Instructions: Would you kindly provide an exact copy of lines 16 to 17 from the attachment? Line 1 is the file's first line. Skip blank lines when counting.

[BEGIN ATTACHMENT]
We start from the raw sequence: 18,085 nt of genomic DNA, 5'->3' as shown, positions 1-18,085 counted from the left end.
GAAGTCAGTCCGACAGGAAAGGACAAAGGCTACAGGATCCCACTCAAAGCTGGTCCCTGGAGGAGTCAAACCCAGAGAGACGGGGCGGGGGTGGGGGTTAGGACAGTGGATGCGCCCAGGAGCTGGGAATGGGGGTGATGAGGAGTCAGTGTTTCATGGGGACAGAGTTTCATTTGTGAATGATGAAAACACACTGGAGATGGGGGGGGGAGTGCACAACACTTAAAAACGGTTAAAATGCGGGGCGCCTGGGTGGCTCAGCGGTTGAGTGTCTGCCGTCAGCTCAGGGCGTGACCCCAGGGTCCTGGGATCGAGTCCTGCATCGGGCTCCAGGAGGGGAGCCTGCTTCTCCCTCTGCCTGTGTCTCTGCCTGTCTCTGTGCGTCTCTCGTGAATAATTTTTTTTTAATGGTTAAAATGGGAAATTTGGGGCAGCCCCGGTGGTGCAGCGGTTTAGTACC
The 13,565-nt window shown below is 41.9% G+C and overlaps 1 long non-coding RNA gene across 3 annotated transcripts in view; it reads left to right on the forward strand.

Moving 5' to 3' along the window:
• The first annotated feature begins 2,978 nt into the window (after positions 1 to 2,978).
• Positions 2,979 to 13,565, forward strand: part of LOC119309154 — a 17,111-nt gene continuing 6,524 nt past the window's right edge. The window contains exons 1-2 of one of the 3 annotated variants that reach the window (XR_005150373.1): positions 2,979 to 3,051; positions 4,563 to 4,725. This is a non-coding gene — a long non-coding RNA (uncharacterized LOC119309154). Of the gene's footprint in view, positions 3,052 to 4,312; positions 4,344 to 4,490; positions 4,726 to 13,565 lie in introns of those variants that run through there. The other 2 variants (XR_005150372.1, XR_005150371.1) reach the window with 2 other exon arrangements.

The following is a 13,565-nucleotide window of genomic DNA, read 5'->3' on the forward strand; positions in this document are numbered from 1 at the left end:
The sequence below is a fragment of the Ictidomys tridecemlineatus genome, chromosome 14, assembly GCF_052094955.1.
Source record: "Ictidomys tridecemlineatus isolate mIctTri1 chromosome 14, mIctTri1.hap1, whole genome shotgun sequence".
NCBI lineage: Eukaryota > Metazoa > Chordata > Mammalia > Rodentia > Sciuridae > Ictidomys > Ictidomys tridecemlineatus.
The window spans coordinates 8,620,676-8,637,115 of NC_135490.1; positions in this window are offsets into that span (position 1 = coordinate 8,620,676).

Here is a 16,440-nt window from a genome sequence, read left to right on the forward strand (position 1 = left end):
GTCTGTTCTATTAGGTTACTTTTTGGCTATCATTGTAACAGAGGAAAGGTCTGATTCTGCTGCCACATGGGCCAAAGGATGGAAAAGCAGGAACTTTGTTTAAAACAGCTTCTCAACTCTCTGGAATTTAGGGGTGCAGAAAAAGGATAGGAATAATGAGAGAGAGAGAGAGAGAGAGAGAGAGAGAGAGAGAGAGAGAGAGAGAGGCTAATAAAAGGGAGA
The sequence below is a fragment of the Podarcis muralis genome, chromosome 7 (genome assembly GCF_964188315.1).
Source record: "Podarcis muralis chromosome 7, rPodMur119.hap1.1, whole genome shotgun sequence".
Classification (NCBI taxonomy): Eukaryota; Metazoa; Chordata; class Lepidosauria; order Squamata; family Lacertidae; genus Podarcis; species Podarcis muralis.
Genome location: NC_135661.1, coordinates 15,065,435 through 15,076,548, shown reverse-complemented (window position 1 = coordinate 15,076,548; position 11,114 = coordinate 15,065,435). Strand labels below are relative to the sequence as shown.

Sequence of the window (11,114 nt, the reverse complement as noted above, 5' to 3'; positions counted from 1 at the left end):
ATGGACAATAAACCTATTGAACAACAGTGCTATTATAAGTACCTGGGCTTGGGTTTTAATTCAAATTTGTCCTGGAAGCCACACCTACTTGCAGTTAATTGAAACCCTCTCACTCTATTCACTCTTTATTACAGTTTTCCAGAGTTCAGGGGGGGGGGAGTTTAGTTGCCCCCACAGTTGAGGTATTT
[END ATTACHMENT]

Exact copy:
Classification (NCBI taxonomy): Eukaryota; Metazoa; Chordata; class Lepidosauria; order Squamata; family Lacertidae; genus Podarcis; species Podarcis muralis.
Genome location: NC_135661.1, coordinates 15,065,435 through 15,076,548, shown reverse-complemented (window position 1 = coordinate 15,076,548; position 11,114 = coordinate 15,065,435). Strand labels below are relative to the sequence as shown.